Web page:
HealthCare Roundtable e-News – August 6, 2019


Today: Roundtable Webinar on Drug Pricing 

Given the amount of recent legislative and regulatory activity regarding a variety of issues relative to drug pricing, the Roundtable will present a webinar today at 4:00 PM (EDT).

The upcoming Congressional summer recess provides an opportunity for us to step back and review recent legislative and regulatory activity regarding critical Roundtable priorities. The webinar will include a discussion of the bipartisan drug pricing bill advanced today by the Senate Finance Committee and other pending House and Senate proposals. In addition, we’ll discuss what we expect to see when Congress reconvenes in September.

Click here to register for this timely and informative webinar.


Schedule Notice:

Due to the current Congressional recess, the Roundtable’s Weekly e-New will suspend publication until Labor Day. In the event of significant Administrative activity we will provide an update as needed.

Also, watch your e-mail for important information regarding our 15th Annual Conference.


Roundtable Joins Multi-Stakeholder Effort to Address ‘Surprise’ Medical Bills

The Roundtable is pleased to announce we have formally joined the “Coalition Against Surprise Medical Bills,” a multi-stakeholder organization recently formed to ensure fair, local, market-based approach to protect patients and families from surprise medical billing. The Coalition consists of health plans, consumer organizations, unions, and many others working together to urge policymakers to protect patients from surprise bills.

To kick-off our support for addressing the issue and participation in the Coalition, the Roundtable joined a group sign-on letter sent to lawmakers yesterday (Monday, Aug. 5) requesting they implement a fair, local, market-based benchmark that would protect patients, families and taxpayers, while rejecting arbitration proposals that would give a green light to certain out-of-network providers to continue charging exorbitant rates for care.

Please don’t hesitate to be in touch with Roundtable Senior Policy Advisor, Andrew MacPherson (andrew@healthcareroundtable.org), with questions.

Trump Administration Announces New Drug Importation Plan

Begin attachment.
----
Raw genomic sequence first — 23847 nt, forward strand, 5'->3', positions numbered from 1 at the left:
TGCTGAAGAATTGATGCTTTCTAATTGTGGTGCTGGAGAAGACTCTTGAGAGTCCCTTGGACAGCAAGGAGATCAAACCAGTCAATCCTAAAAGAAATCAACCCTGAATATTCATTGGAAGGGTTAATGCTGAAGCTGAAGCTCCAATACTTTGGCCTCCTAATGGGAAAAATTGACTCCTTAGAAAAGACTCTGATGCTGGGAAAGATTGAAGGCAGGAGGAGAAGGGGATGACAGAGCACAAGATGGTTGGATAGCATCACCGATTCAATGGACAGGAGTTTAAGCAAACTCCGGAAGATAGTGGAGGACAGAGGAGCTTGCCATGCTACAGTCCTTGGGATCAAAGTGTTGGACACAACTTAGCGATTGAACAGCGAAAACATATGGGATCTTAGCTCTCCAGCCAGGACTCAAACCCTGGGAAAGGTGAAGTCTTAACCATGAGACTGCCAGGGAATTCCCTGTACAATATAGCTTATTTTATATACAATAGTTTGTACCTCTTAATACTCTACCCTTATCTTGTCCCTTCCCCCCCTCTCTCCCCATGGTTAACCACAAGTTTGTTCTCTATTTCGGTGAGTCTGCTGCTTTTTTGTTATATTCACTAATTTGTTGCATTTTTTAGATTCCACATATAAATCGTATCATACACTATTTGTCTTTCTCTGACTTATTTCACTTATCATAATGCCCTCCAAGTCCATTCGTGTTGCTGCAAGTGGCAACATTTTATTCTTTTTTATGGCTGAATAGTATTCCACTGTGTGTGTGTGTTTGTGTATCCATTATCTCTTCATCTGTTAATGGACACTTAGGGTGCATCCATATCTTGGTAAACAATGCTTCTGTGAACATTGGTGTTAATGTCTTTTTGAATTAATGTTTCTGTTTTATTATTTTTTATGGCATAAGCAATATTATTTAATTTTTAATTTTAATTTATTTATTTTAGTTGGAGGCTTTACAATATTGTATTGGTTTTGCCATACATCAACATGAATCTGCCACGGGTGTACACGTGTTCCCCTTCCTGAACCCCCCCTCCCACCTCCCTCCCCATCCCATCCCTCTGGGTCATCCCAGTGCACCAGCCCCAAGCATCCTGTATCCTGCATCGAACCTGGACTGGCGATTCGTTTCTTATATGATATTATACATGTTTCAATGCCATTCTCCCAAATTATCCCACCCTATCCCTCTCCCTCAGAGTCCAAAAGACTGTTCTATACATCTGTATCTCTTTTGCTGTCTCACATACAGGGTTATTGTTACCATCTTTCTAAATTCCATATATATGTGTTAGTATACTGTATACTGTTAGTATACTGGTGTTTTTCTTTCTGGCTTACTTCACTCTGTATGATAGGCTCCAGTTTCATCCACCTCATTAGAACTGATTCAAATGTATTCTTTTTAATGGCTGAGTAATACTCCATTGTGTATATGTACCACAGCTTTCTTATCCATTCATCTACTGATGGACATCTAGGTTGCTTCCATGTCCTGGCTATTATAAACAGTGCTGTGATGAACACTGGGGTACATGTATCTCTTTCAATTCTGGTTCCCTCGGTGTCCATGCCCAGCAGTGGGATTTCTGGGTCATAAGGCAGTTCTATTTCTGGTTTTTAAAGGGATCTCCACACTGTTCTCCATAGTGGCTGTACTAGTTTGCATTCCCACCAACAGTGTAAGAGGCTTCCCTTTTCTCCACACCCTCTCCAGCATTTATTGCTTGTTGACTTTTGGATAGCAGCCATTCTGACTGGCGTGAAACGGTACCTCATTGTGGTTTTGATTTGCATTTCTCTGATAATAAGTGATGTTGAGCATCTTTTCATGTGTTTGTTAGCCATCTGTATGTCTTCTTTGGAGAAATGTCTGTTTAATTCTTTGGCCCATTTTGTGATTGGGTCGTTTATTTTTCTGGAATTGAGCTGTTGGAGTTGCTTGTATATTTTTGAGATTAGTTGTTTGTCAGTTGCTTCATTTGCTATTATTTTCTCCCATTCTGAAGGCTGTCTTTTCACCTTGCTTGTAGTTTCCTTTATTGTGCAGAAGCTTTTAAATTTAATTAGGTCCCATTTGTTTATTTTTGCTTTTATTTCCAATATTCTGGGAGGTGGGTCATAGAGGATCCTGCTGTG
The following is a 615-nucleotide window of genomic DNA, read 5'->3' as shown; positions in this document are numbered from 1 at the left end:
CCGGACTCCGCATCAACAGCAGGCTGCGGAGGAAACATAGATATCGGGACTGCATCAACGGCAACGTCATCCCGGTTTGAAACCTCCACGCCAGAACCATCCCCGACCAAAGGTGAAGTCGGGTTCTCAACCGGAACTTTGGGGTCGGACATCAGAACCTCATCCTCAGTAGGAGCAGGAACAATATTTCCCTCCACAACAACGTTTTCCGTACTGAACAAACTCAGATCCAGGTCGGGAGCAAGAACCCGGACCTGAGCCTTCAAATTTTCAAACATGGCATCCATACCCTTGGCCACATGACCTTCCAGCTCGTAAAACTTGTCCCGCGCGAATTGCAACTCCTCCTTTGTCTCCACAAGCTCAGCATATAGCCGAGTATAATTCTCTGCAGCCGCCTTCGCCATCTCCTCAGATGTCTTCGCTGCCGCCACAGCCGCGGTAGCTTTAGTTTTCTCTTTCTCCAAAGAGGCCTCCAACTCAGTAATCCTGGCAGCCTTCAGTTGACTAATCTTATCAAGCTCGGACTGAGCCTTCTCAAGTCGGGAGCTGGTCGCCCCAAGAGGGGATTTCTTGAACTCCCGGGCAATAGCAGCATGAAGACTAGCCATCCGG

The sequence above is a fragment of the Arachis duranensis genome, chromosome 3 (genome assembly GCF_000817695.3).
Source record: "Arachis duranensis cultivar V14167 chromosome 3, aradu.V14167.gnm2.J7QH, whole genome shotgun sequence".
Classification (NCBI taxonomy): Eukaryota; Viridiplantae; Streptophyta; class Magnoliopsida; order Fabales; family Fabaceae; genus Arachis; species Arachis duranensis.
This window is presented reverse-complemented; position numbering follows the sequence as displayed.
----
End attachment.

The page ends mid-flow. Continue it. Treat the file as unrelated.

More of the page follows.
The Trump administration recently unveiled a plan to enable safe importation of certain drugs into the United States, as stated in an announcement from Health and Human Services and the Food and Drug Administration. HHS has long been reluctant to consider drug importation in the past due to concerns over safety; however HHS Secretary Alex Azar told reporters last week that the agency is ready to shift its focus.

The two major pathways for the plan focus on Canadian importation demonstration projects, which allows states and wholesalers to import prescription drugs from Canada as long as they are safe and save consumers money, and a second pathway enables drug makers to import drugs intended for distribution abroad but can instead be sold in the US at a lower price. The plan’s requirements include assurance that the drug is properly labeled and can be tracked. (InsideHealthPolicy).

Drug companies were quick to reject the President’s plan, citing concerns over how importation could negatively affect the country’s current opioid crisis.  

“There is simply no way to adopt an importation scheme that doesn’t jeopardize the health and well-being of America’s patients,” said BIO president Jim Greenwood. “This is a misguided attempt to keep a ill-informed campaign promise.” Other critics of the plan claimed it would do little to lower drug costs under the voluntary, industry-driven track and also slow current state importation efforts. (InsideHealthPolicy).

Ways and Means Leaders Urge Immediate Formation of Air Ambulance and Patient Billing Advisory Committee